Moving a Lab
Tech’s latest interdisciplinary research facility, the Engineered Biosystems Building (EBB), is now open and illuminated on 10th Street. The past several months have been a flurry of activity as researchers and faculty members relocated into the new space and started breathing life into it.
But what exactly does it take to move a lab?
“You would think that you could just get a mover and ship everything and be done, and that hasn’t been the case,” said Erin Kirshtein, who manages research projects and grants for Associate Professor Thomas Barker’s Matrix Biology and Engineering Lab in the Wallace H. Coulter Department of Biomedical Engineering. “Every little section has its own little piece that needs multiple hands.”
Video: Moving a Lab
It’s not as simple as getting boxes and bubble wrap — although those are essential. Every lab requires multiple moves: a chemical move, physical move, and hot move, for things that need to maintain a specific temperature. It takes specialized moving companies, detailed inventories, and careful cataloging and handling of biological and chemical materials.
Some pieces of equipment, such as large microscopes, are moved by their manufacturers to ensure the delicate mechanisms are not damaged. One student in Melissa Kemp’s Redox Systems Biology Lab, affiliated with the Petit Institute for Bioengineering and Bioscience, spent weeks ahead of their move getting data from an instrument in case it was altered in the move.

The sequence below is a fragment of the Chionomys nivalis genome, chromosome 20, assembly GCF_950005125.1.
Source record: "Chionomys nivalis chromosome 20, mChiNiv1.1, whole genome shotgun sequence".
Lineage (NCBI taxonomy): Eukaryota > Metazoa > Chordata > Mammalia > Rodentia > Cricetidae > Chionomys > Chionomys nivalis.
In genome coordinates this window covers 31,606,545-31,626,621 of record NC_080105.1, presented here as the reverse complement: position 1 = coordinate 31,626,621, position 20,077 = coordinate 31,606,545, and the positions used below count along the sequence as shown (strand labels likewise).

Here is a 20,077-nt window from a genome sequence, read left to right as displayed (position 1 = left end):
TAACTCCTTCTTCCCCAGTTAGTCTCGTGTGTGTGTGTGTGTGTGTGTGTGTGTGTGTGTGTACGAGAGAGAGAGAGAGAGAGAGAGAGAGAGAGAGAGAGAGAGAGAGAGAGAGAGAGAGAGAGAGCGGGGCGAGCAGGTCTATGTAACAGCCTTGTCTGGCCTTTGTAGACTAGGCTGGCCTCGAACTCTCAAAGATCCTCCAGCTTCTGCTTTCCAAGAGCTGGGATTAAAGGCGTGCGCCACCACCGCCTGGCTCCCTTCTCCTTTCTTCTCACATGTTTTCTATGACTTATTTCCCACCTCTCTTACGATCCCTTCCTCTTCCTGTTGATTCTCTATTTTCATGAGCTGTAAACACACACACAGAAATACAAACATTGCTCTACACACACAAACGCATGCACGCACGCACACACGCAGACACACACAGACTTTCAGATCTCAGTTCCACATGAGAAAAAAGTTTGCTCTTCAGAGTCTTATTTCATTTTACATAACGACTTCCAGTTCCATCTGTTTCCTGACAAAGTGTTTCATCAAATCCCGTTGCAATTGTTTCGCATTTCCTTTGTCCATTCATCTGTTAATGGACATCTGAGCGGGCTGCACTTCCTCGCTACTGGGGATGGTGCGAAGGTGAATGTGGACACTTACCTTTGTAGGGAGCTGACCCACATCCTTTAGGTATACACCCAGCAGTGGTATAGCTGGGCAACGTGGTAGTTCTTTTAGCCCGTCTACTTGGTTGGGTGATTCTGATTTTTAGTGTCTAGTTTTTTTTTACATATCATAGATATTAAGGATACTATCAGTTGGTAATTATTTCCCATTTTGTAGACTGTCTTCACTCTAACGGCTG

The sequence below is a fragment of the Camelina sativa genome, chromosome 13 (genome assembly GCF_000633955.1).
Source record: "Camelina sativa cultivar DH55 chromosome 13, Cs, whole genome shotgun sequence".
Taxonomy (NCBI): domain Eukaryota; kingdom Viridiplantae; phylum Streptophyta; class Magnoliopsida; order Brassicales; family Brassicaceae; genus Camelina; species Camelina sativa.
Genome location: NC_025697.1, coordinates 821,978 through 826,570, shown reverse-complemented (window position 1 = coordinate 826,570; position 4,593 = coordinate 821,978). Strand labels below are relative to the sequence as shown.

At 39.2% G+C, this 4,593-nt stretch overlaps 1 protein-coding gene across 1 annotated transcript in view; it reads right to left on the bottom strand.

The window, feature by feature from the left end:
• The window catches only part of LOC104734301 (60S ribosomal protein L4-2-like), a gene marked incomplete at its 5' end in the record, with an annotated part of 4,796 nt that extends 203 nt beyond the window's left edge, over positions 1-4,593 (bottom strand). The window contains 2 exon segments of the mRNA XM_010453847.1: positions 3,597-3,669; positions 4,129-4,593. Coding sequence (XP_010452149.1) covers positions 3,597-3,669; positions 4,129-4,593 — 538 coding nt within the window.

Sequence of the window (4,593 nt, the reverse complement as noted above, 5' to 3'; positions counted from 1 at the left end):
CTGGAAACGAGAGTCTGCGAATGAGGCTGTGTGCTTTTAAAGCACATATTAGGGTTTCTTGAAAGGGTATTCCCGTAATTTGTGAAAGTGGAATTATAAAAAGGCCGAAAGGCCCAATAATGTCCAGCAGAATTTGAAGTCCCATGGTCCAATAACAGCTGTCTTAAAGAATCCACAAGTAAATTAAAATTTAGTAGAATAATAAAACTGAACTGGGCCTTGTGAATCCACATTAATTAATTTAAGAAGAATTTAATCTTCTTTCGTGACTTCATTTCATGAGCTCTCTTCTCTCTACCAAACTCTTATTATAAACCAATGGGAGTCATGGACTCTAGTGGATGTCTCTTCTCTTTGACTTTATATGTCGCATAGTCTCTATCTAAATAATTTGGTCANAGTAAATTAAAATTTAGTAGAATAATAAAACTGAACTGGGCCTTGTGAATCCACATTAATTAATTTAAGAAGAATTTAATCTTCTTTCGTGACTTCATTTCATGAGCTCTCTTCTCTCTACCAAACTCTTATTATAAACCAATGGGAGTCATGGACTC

“It’s sensitive and is going to need to be recalibrated so that she doesn’t end up with two sets of very different data because we accidentally bumped it,” said Linda Kippner, a research scientist, Ph.D. student, and move manager for the Kemp lab. “She’s been in every weekend for the past couple of months to finish that up, just in case.”
Every chemical container contains a barcode that must be scanned as it is finds its place in the new lab, telling precisely where it will be located — aisle A, cabinet one, top shelf.
Along the way, Meghan Ferrall, who managed the move for Associate Professor Manu Platt’s lab, found herself in a room stacked floor to ceiling with packed boxes — yet most of the lab was not even packed yet.
In a lab, even garbage gets special treatment during a move. In the hall near Ferrall is another cityscape of boxes, all neatly packed, only to be thrown away.
“It has to be packed so that movers can pick them up and take them to be incinerated,” she said.
There are also biosafety cabinets to move, and that requires more than just lifting with the legs. These cabinets are enclosed, ventilated spaces for safely working with potentially hazardous materials requiring a significant level of defined biosafety. So a crew from Safety Plus, a company that specializes in biological disaster management, is on hand to decontaminate the cabinets.
One crew member, Tom Hadden, is using a Bioquell machine — the same machine Safety Plus used when it decontaminated the airplanes that transported Ebola patients from Africa to Atlanta. “These have to be completely sterile,” he said.
Still, the biggest challenge for those who work in a lab is pausing the work at hand.
“What’s heartwrenching is stopping what you’re doing — bringing your research to a halt for at least a week and a half,” said Victoria Stefanelli, a doctoral student in the Coulter Department.